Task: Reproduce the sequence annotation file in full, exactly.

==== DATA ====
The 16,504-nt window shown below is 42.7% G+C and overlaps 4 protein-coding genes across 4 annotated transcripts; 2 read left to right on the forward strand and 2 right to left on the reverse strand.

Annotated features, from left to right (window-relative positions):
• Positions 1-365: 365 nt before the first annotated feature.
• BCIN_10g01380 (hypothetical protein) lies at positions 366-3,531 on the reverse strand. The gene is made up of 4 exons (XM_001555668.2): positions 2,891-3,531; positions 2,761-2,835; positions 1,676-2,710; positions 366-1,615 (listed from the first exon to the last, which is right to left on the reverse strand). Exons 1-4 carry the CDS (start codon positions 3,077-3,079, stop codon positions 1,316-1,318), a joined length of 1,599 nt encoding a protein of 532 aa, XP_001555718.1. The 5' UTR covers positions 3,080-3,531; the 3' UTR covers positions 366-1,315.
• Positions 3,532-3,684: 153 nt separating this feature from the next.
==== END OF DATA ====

The 16,504-nt window shown below is 42.7% G+C and overlaps 4 protein-coding genes across 4 annotated transcripts; 2 read left to right on the forward strand and 2 right to left on the reverse strand.

Annotated features, from left to right (window-relative positions):
• Positions 1-365: 365 nt before the first annotated feature.
• BCIN_10g01380 (hypothetical protein) lies at positions 366-3,531 on the reverse strand. The gene is made up of 4 exons (XM_001555668.2): positions 2,891-3,531; positions 2,761-2,835; positions 1,676-2,710; positions 366-1,615 (listed from the first exon to the last, which is right to left on the reverse strand). Exons 1-4 carry the CDS (start codon positions 3,077-3,079, stop codon positions 1,316-1,318), a joined length of 1,599 nt encoding a protein of 532 aa, XP_001555718.1. The 5' UTR covers positions 3,080-3,531; the 3' UTR covers positions 366-1,315.
• Positions 3,532-3,684: 153 nt separating this feature from the next.